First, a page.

Anne Hailes: Pádraic Fiacc's verse weaves its magic at unique recital

Anne Hailes

Anne Hailes

Anne is Northern Ireland's first lady of journalism, having worked in the media since she joined Ulster Television when she was 17. Her columns have been entertaining and informing Irish News readers for 25 years.

I was recently invited to a unique event which turned out to be a little jewel in Belfast's crown. We do things well here - care and consideration, attention to detail and superb content.

And so it was at Holy Family Church on the Limestone Road earlier this month. A small audience was delighted to hear five poems by the late Pádraic Fiacc set to the especially crafted music of composer and organist Liam Friel, each sung by soprano Sheelagh Greer, accompanied by clarinetist Gillian McCutcheon and pianist Ruth McGinley.

Fiacc's verse is fascinating, as was the man himself. I met him 10 years before his death in 2019. I recall he had a beguiling smile and a twinkle in his eye.

He told me of the time he and his mother and brothers arrived in New York to join his father - times were hard, lives were devastated in 1929 with the Wall Street Crash and the resulting Great Depression.

"It was a terrible time," he said, "people were committing suicide, many were jumping from windows and when we had to let our maid Blanche go, she took her own life."

Although it was considered a great honour that he was robbed by Legs Diamond, his father sank into a deep depression and began drinking but the boy spoke of his mother in loving and lyrical words: "I only knew the beauty of this woman and fragrance of her perfume as she bent over to kiss me goodnight."

Much of the responsibility fell on his young shoulders but he kept up with his school work and began winning prizes for his poems, many of them published. He graduated in 1941 with the 'best citizen' award.

In those days he was Patrick Joseph O'Connor but after a life of adventure he became the much respected poet Pádraic Fiacc, meaning 'raven', reflecting his love of nature and especially birds.

Liam introduced each piece beginning with The Boy And The Geese, the poet's self-analysis, with Ruth McGinley skilfully reflecting the flight of the birds on piano, at other times Gillian McCutcheon teased her clarinet into bird song.

The swans rise up with their wings in day

And they fly to the sky like the clouds away.

Yet with all their beauty and grace and might

I would rather have geese for their less-smooth flight.

I would rather have geese for they're ugly like me

And because they are ugly, as ugly can be

I would rather have geese for their mystery.

I remember the old man playing the saw at the City Hall so Man Alive brought back memories. The poem tells of a one-legged musician who has nothing to see, nothing to say, but is content in his own world making music with a saw and a bow.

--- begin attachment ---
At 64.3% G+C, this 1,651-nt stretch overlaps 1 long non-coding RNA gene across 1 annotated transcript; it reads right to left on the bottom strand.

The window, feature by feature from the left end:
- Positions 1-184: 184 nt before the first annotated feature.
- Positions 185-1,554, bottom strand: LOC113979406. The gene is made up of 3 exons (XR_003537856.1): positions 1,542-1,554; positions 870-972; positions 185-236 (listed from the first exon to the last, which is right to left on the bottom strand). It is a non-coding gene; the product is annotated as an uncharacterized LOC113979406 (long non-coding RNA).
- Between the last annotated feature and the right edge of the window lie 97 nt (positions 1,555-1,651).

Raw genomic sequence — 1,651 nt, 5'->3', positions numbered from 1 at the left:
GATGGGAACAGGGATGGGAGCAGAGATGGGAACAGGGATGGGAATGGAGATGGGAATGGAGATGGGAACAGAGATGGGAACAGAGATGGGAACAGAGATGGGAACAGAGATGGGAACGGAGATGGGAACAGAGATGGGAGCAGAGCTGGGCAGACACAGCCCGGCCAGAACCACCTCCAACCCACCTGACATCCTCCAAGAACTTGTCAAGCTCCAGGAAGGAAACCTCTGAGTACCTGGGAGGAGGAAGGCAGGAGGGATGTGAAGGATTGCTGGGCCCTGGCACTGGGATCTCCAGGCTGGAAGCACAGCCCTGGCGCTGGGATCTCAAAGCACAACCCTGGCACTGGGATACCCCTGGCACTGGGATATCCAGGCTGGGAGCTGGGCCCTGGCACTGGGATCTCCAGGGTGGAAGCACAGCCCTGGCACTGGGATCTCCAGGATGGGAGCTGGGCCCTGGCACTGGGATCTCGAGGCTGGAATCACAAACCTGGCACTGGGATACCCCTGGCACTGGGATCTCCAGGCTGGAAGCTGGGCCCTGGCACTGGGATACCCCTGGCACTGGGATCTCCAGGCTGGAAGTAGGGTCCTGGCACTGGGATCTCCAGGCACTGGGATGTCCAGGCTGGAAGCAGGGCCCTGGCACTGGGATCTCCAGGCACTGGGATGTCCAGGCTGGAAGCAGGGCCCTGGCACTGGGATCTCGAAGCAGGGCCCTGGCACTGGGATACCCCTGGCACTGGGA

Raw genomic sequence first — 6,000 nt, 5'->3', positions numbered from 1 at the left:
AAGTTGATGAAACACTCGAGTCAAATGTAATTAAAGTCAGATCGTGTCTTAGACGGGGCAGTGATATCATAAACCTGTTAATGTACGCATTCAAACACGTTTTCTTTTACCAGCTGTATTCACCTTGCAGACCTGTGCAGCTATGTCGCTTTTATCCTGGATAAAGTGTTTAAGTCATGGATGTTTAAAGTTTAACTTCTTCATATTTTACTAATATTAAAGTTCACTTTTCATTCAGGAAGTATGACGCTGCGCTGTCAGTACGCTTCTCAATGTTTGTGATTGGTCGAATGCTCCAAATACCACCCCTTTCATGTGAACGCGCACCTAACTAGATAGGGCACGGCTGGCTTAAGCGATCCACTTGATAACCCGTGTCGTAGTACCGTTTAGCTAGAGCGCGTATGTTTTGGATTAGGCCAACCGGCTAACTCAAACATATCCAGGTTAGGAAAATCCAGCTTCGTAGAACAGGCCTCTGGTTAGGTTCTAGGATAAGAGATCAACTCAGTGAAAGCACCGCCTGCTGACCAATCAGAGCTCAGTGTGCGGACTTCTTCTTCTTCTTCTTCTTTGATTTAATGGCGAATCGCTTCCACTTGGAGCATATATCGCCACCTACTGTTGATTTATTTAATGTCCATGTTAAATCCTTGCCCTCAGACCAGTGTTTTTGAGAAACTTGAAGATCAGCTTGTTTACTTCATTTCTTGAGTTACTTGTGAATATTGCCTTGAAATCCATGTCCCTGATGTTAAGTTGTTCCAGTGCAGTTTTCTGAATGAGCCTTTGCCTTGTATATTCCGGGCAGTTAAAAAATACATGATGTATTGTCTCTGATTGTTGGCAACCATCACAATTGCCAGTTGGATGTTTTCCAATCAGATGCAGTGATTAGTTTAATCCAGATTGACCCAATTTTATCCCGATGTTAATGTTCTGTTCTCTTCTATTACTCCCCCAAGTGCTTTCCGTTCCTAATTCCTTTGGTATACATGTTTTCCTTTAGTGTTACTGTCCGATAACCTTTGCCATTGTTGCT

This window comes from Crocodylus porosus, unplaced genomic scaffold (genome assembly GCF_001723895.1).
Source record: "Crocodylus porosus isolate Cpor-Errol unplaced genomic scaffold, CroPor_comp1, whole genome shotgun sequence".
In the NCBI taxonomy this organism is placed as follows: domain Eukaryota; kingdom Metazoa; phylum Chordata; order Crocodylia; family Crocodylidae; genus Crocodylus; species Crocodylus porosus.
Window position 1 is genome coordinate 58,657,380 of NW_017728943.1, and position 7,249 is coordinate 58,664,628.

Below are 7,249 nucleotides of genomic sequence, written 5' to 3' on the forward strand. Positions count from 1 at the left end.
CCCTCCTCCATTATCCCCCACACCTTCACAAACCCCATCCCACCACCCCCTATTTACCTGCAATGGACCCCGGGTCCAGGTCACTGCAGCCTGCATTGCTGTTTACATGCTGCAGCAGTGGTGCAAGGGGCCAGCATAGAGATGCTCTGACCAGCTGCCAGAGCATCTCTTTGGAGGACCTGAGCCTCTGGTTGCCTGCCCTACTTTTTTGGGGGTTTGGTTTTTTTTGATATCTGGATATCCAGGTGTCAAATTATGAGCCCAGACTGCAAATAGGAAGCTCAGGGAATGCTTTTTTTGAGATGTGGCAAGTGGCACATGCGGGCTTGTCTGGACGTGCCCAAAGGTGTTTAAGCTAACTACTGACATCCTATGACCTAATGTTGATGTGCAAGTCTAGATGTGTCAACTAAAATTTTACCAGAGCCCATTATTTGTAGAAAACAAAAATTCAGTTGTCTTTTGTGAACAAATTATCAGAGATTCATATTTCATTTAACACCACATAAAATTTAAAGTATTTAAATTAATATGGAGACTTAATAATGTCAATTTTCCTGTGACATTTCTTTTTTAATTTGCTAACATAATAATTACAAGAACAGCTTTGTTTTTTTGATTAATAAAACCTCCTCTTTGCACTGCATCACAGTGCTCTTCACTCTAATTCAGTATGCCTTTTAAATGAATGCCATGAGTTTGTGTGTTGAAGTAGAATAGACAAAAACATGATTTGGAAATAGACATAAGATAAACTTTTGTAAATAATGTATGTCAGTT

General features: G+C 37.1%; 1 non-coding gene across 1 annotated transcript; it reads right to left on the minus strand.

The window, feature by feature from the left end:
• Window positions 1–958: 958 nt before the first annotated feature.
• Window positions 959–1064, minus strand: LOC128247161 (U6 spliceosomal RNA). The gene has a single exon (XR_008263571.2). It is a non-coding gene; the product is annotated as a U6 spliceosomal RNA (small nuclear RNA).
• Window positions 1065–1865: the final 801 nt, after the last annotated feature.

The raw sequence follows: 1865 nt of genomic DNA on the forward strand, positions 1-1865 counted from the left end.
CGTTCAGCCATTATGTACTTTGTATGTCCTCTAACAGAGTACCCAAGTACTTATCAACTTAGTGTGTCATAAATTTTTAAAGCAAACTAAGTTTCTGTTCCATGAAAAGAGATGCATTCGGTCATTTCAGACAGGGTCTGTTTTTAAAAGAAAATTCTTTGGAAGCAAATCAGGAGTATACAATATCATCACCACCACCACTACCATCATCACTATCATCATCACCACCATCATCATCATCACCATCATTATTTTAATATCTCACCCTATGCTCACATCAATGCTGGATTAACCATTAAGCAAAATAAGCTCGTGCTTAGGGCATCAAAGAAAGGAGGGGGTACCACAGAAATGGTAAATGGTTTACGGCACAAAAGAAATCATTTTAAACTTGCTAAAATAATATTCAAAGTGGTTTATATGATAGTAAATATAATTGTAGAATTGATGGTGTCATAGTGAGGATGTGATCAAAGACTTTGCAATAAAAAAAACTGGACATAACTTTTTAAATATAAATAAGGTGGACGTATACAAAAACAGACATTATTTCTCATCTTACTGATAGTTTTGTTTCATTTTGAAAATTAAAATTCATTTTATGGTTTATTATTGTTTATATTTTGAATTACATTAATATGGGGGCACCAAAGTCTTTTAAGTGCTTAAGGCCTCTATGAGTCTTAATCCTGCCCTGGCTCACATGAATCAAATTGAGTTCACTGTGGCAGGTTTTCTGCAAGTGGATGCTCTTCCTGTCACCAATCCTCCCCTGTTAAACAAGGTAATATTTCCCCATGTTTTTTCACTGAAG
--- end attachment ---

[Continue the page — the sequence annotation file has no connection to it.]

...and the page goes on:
As she sang the words, Sheelagh Greer's voice seemed to catch the colours of the stained glass window as it soared to the high roof of Holy Family. The poem ends:

I, the blind, the dumb, the crippled beggarman

Am some one

And I am here

Making music.

Everyday I hear a cry of despair

A voice of the defeated

As they drop pennies into my cap.

Everyday I hear my own self

Making music.

It's not fair to pick verses here and there, as each poem flows, building to the end point, but I hope this will introduce you to the language of Fiacc if you don't already know of it.

I am glad to say it's hoped to stage this recital again when Covid allows.

Halfway through the 50-minute programme, Liam introduced Alive Alive O, which shows the poet's sense of humour, maybe even his own experience.

"The weighty funeral ceremony for an unknown man, being celebrated by the stern priest," says Liam, adding: "With the playful antics of an altar boy who disappears and playfully explores the world by climbing an apple tree.

"Tenth Century Invasion brings the reader back to the great monastic scribes copying the gospels into masterful manuscripts, also writing more spontaneous scribblings in the margins."

Again the lyrical writing:

Doves beat their wings

Against their breasts

Bloodying their wings

Bloodying their breasts...

Bells ring throughout the book

At the bottom of the lough

Gold running over the

Ruined page


Emerald and lilac ink

From the song written in

The shaft of the sun

In the moment on the


Never to be sung

Much of Fiacc's later work concerns the Troubles. In his book Sea: Sixty Years of Poetry, selected by Michael McKernon, in the section Conflict, such titles as Elegy For A 'Fenian Get', More Terrorists, Enemy. Encounter, The British Connection, and Victory On Ship Street:

A bomb-blasted pub!

Another blow struck

For our very own corner

On Devil's Island...

Stabbed a thousand

Times by flying glass

Two wee girls in

Hallowe'en dress


To death as witches!

His friend - and the custodian of his writings - McKernon has commented: "People have said Fiacc saw an opportunity for self-aggrandisement and self-promotion when he wrote poems about the Troubles but those critics missed the sensitive, empathetic heart of Pádraic Fiacc with people undergoing trauma.

"He had empathy for soldiers and for civilians, for policemen, for everyone who was heard."

He added: "He wrote the biggest body of work about the conflict and suffered the traumatic situation of being ostracised by the official arts scene, although he had a group of close friends who supported him."

At the moment Michael is writing Fiacc's life story and it will be well worth the reading as is his selection of the poet's work in the book Sea, published by Multimedia Heritage Press.